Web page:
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Nii Dodoo Nsaki II convicted for contempt …and ordered to induct Nii Tackie Adama Latse II as GTC Prez

botchway November 9, 2018

 

By Bernice Bessey    .

An Accra High Court has convicted the Acting President of the Ga Traditional Council (GTC), Nii Dodoo Nsaki II, for contempt and admitted him to bail in a sum of GH¢100,000 with two sureties to be justified.

This follows what the court described as the flouting of orders of the court on two separate occasions by the contemnor to induct the Ga Chief, Nii Tackie Adama Latse II.

The court, presided over by Justice Nicholas Mensah Cudjo Agbodakpi, in the ruling, upheld the argument of lawyers for the Ga Mantse to convict the acting President of the GTC for contempt recently.

The court, after admitting the contemnor to bail in the sum of GH¢100,000 with two sureties to be justified, then deferred his sentence until November 16, 2018.

The court further issued to the contemnor a 14-day ultimatum to hand over to the Ga Chief.

The court said the matter was a quasi-crime, due to an application filed for a judicial review in the nature of mandamus against the contemnor, together with the GTC, by the lawyer for the Chief, Bright Akwetey, on July 14, 2016.

According to the application, the court, in its ruling dated January 17, 2018, ordered the respondent (contemnor) to swear the Chief into office within seven days.

However, the affidavit in support of the contempt application argued that on January 23, 2017 (the 6 of 7 day) that the contemnor was required to swear Nii Tackie Adama Latse II into office, rather engaged fearsome land guards to besiege the Ga Mantse’s Palace, where the Chief was to be sworn in, taking over the premises to deny anybody access to the palace and offices of the council.

It further stated that the contemnor’s refusal to swear in the Ga Mantse was a defiance of the court’s order, and also with the intention to deceive it, filed a motion for stay of execution of the order dated January 17, 2017, with an attached notice of appeal against the ruling.

It deposited that the application was later withdrawn by the lawyers of the contemnor, leaving the order of the court to induct the Chief into office not obeyed.

The 26 paragraph affidavit in support of the contempt application, argued that “The effect of withdrawing application for stay of execution is that the respondent has succeeded in eventually refusing to carry out the orders of the court for the second time.”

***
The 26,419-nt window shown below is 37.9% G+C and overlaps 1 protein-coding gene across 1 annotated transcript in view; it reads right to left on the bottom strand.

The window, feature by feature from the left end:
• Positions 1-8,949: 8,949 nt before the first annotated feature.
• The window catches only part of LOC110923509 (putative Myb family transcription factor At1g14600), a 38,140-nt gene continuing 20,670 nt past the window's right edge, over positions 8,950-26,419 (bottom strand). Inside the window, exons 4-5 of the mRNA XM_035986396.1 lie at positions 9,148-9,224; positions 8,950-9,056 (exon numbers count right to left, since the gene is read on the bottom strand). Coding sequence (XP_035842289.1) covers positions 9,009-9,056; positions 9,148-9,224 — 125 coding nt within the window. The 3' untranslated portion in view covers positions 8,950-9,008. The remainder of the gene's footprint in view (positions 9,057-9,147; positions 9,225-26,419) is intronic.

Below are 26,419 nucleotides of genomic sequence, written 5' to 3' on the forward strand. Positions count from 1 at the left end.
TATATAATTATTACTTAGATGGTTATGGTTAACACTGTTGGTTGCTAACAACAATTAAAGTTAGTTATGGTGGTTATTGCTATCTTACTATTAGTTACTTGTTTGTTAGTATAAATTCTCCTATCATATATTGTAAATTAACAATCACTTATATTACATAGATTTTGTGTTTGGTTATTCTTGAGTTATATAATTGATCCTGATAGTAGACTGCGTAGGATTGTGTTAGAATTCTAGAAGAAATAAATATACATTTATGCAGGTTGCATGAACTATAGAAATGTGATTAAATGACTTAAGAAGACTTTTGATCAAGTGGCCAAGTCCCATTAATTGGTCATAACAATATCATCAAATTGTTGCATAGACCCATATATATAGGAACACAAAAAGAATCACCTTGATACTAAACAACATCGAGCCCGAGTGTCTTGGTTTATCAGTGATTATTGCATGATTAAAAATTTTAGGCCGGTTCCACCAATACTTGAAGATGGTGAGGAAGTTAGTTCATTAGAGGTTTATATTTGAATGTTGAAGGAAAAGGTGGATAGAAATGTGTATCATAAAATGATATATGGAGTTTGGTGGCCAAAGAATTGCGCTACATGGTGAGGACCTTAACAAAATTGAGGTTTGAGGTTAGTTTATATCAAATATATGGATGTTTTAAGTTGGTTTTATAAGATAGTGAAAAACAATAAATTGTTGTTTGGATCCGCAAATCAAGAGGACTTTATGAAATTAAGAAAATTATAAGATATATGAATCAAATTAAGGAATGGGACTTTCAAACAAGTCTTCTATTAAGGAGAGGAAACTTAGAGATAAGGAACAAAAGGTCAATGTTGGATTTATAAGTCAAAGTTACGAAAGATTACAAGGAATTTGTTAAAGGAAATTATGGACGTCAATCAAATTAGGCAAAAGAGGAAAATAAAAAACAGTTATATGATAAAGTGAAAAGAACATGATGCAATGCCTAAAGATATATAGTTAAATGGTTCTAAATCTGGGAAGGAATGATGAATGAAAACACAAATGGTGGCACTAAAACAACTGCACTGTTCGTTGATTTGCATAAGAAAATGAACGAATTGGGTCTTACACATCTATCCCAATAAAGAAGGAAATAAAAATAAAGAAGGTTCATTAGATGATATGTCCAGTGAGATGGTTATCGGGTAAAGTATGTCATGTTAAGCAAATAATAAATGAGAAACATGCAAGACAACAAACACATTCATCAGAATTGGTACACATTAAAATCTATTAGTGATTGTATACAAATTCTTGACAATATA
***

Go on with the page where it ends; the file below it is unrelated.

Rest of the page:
“The respondent herein, having on two distinct occasions disobeyed two separate orders of this court, has showed himself rebellious, recalcitrant, and disrespectful of the orders of this honourable court.”

The lawyer stated that the contemnor, on October 23, 2017, strangely purported to have sworn in another person called Dr. Kelvin Tackie into office as Ga Mantse and President of the Council.

The application argued that the contemnor, by the act to swear into office a different person who has not been registered as President of the GTC, constitutes a slap in the face of the court.

“That the attitude of the respondent constitutes a slap in the face of the court. He has shown gross disrespect and blatant disregard for the orders of this court.”

Furthermore, the contemnor used his powers as the GTC Acting President to effectively block the registered and gazetted Ga Mantse from taking office, in open defiance of the orders of the court “to satisfy his own whims and caprices.”

The lawyer disputed: “That the respondent estimates himself above the authority of this court and continues to defy orders of the court, thus treating the authority of this court with contempt if this court does not show disapproval of the conduct of the respondent towards this court.

“That unless punished for the respondent’s continuous disobedience of orders of this court, other persons would follow his bad example, and the authority of this court, and the judiciary in general, would be greatly eroded to the detriment of the administration of justice in this country.”

The judge, based on this premise, convicted Nii Dodoo Nsaki II for contempt, however, his lawyer pleaded that his client was a law-abiding citizen, but Mr Kwetey repudiated and challenged it as being untrue.

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